Creating wearable art and flexing your design muscle.
Art is the single-most amazing medium for me to de-stress or just get lost in a vision. I often fall down a rabbit hole looking for inspiration to create photography or design. I could honestly stare at a beautiful cathedral’s stained glass all afternoon – watching the colors shift on the ground when the light moves.
I’ll drift off thinking about a piece I could make with watercolors – or the perfect hue to put a model in – it just sets my mind into a fever-pitch. When I create, I’m free from inhibition and completely in control of my movements. And I’m at my most unapologetic version of my inner self.
For the past four years, I’ve designed couture clothing for Scene to be Seen – a wearable art fashion show. Founded and curated by Naples Art, this event brings together wonderful creatives that challenge themselves to transform a medium into a piece of wearable fashion.
The incredible designs that manifest from these creatives’ minds are both breathtaking and daring. In the past, mediums such as bottle caps, hand-pulled wool, and teacup sets have graced the runway, leaving the audience craving more.
I tend to lean toward using paper to make my couture dresses. I love manipulating different weights, textures, and types of paper to build a piece that traditionally would have been created out of fabric.
Last year, I tried plumes, and although the piece turned out beautifully, it was super tedious to hand-wash buckets of bird feathers. Before your mind goes down the dark path, they were donated from the Bird Gardens of Naples – I wanted to recycle feathers in a fabulous way.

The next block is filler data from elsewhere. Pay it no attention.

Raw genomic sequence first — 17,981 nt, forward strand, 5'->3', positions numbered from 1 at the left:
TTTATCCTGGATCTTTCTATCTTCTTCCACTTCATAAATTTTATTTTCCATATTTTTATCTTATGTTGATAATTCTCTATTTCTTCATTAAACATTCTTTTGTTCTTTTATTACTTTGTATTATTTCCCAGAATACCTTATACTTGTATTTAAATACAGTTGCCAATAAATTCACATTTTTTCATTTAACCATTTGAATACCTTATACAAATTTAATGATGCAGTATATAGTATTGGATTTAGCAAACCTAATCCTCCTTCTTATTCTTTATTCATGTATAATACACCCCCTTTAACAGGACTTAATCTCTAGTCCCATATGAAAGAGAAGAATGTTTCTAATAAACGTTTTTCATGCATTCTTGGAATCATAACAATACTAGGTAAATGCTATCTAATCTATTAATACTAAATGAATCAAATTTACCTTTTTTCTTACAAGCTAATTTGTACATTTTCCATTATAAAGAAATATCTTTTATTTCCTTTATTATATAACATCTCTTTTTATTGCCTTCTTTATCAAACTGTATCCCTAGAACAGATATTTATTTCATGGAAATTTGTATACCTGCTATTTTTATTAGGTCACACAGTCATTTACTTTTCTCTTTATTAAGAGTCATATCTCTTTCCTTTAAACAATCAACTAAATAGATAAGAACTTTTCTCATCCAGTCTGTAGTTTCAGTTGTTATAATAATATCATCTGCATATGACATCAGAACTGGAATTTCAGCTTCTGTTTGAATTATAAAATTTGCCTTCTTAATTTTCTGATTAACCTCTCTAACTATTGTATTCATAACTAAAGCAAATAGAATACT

This year, I decided to work with pearls and coffee filters – a combination of flash and total normalcy. Combining these two mediums has allowed me to work both with a new medium and with an old favorite.
There’s something about layering materials. The way the textures build and the mediums contrast against each other is so interesting and fun to practice. There are no rules. You just stand back, look at the design, and create off feeling.
It reminds me of portrait and landscape painters – one of my favorite sectors of the industry. I used to watch Bob Ross religiously, so transfixed by his effortless movements. I was bewitched by how he could flick his happy little paint brush and create a fabulous scene straight out of the Chronicles of Narnia. Magic – just pure magic.
When I create, I love touching materials and playing with them to see how they move together. I can tell you for certain, using pages from a magazine was my least favorite medium. My hands were always stained with color because I would press and sometimes wet the material. You could probably read full articles on the palms of my hands.
I’m very random when I create as well – having built an entire piece and loved it one minute, and then tearing it up and starting from scratch the next. I am no tortured artist, no-no. I tend to think on every aspect and dream about a better version.
The next thing I know, I’m walking around the piece muttering ideas I dreamt about, and then I end up changing one more thing, one more thing, just one more thing. My husband now takes bets every year – he knows me so well.
Whether you’re new to art or long-time lover, I encourage you to pick up a pencil, brush, glue gun, or clay and just go create. It’s therapeutic, fun for the family, and could leave you speechless with what you create.